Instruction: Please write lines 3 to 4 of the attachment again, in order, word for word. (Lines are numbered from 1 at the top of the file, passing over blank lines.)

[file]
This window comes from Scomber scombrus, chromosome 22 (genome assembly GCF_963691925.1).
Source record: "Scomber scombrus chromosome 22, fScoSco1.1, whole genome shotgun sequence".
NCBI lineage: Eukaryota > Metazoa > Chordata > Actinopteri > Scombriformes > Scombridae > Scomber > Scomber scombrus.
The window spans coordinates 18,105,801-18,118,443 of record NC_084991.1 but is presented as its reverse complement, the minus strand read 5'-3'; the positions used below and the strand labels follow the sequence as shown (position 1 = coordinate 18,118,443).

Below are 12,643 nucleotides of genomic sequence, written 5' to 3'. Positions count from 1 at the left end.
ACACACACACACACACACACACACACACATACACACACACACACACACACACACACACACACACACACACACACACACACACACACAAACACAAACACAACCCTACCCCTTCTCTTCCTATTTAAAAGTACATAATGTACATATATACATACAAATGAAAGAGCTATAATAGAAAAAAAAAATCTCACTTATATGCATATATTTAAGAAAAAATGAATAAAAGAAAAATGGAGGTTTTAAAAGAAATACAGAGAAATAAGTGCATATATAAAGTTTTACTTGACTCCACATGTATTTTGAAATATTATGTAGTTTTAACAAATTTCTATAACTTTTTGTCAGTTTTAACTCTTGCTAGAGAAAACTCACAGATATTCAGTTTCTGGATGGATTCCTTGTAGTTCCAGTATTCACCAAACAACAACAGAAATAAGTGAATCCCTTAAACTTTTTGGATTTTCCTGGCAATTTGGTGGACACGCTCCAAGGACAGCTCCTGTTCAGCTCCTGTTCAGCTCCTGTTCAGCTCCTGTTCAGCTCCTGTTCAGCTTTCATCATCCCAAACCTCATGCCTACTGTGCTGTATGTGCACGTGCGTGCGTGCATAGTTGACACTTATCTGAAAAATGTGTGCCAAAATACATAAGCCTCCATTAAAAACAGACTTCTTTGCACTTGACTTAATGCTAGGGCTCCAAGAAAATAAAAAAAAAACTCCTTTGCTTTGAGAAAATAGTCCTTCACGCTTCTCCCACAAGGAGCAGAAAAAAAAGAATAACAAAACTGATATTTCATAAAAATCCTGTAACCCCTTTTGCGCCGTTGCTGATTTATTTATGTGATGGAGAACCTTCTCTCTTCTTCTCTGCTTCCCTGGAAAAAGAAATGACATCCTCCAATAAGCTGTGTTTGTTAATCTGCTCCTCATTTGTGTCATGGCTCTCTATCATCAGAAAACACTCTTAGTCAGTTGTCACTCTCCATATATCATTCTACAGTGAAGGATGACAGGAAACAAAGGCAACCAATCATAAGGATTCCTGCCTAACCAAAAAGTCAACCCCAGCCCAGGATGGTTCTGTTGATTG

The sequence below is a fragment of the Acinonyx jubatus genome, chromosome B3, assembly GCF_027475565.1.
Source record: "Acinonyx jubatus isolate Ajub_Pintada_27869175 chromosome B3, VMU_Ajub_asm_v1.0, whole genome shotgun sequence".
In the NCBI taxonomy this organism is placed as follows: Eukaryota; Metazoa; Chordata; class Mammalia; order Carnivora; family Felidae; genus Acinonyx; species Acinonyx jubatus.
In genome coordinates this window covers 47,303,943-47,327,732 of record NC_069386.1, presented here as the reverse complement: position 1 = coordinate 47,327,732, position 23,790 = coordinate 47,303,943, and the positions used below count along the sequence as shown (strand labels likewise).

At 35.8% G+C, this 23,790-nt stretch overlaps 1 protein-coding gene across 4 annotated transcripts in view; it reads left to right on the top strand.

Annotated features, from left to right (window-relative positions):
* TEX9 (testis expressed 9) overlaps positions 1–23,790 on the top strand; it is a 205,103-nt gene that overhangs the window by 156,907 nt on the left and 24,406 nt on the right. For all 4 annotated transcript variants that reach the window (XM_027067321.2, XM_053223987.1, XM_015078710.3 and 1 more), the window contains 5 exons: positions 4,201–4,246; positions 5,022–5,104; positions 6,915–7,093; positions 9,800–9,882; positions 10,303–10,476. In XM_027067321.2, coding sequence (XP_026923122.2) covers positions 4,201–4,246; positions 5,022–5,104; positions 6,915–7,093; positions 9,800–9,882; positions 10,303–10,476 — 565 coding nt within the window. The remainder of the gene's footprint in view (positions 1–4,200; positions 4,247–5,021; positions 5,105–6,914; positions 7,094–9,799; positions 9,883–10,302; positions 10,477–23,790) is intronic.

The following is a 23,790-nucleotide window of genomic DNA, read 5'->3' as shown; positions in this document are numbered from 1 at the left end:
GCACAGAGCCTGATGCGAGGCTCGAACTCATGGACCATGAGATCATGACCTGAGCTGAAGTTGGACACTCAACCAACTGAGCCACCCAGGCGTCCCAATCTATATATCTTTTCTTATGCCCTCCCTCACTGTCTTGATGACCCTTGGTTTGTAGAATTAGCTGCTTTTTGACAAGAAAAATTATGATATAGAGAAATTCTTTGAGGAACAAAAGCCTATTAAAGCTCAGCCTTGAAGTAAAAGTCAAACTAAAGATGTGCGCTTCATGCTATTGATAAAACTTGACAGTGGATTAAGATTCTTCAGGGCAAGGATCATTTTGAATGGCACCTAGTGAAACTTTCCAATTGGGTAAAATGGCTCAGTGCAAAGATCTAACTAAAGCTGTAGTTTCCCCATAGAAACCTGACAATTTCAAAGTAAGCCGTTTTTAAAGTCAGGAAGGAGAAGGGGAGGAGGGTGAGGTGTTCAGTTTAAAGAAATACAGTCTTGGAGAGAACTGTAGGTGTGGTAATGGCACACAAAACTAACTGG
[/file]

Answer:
NCBI lineage: Eukaryota > Metazoa > Chordata > Actinopteri > Scombriformes > Scombridae > Scomber > Scomber scombrus.
The window spans coordinates 18,105,801-18,118,443 of record NC_084991.1 but is presented as its reverse complement, the minus strand read 5'-3'; the positions used below and the strand labels follow the sequence as shown (position 1 = coordinate 18,118,443).